Staff Publications

Staff Publications

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    'Staff publications' is the digital repository of Wageningen University & Research

    'Staff publications' contains references to publications authored by Wageningen University staff from 1976 onward.

    Publications authored by the staff of the Research Institutes are available from 1995 onwards.

    Full text documents are added when available. The database is updated daily and currently holds about 240,000 items, of which 72,000 in open access.

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Record number 406429
Title Lipid aggregate formation at an oscillating bubble surface: A simulation study
Author(s) Opheusden, J.H.J. van; Molenaar, J.
Source Physical Review. E, Statistical nonlinear, and soft matter physics 83 (2011). - ISSN 1539-3755 - 8 p.
Department(s) Biometris (WU MAT)
Publication type Refereed Article in a scientific journal
Publication year 2011
Keyword(s) contrast agent-microbubbles - monolayers - collapse - transitions - stress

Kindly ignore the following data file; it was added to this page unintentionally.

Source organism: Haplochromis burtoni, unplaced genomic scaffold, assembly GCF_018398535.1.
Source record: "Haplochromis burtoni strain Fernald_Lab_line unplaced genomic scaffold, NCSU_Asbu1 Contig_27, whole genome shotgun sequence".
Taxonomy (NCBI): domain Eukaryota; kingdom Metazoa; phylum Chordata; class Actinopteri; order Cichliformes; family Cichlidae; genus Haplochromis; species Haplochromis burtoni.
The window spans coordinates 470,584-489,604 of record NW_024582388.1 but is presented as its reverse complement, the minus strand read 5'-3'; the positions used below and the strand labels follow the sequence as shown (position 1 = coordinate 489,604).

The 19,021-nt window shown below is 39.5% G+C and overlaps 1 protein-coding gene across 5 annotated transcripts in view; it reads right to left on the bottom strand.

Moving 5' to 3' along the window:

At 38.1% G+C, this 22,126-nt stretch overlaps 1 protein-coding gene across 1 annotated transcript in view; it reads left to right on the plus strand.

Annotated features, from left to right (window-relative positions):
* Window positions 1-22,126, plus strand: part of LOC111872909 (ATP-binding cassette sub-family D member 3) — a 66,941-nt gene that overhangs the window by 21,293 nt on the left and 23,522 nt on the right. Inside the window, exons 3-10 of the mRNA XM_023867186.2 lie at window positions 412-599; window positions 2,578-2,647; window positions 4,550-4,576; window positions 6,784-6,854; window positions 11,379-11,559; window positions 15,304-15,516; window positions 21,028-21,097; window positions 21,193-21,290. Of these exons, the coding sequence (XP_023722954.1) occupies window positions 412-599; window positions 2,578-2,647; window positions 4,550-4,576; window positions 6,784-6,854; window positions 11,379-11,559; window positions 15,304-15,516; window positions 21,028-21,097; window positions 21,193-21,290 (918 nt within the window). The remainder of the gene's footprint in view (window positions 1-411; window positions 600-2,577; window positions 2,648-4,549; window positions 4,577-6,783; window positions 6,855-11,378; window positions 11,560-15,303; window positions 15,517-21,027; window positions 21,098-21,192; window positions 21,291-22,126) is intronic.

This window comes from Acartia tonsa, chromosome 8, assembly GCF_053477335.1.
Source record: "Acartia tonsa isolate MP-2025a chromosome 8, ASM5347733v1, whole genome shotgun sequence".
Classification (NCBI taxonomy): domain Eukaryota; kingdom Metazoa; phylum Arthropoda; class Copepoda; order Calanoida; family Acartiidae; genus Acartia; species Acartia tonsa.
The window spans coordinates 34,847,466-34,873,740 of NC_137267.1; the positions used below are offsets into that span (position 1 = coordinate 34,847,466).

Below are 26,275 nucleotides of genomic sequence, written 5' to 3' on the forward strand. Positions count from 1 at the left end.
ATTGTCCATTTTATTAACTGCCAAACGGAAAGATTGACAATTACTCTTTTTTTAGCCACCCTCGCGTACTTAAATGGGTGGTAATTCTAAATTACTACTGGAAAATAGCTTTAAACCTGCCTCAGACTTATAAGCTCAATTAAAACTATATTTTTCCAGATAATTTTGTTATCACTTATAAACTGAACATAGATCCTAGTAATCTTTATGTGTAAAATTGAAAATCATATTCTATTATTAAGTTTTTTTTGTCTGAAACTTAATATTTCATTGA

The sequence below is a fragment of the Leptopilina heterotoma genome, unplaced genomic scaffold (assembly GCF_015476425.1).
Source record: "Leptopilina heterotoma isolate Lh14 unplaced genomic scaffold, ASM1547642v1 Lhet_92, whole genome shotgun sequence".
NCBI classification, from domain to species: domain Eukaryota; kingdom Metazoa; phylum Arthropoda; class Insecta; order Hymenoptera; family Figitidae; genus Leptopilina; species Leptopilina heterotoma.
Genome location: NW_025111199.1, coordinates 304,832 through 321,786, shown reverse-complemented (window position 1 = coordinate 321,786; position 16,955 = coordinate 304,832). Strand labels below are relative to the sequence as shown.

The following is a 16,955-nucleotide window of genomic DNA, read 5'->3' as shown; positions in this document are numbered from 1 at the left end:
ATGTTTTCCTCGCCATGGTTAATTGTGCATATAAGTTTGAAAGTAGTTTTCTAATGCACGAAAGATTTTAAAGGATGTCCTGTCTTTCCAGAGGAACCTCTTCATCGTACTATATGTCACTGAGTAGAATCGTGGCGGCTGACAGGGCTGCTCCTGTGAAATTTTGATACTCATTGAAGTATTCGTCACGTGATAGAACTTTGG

Abstract We perform a molecular dynamics simulation study of the behavior of a lipid coating layer on an oscillating bubble surface. Micrometer sized bubbles, stabilized with a lipid monolayer coating, are used in acoustic imaging as a contrast agent. The coating layer is expected to be strongly influenced by the oscillation of the bubble in the high frequency sound field, with a period of a microsecond. The typical time scale of molecular motion, however, is of the order of femtoseconds. One of the challenges is to bridge this nine decade gap in time scales. To this end we have developed a model that is highly coarse grained, but still features the essential mechanisms determining lipid dynamics, with time scales of picoseconds. This approach allows us to severely restrict the computing times, although we make use of very modest computing equipment. We show in our simulation that the amphiphilic monolayer folds upon contraction of the bubble, and forms micellar aggregates at the air-water interface. Some micellar structures survive consecutive re-expansion and indeed remain persistent over several cycles. These structures may add to the anisotropic behavior of the bubbles under oscillating conditions. We also investigated temperature and frequency dependence
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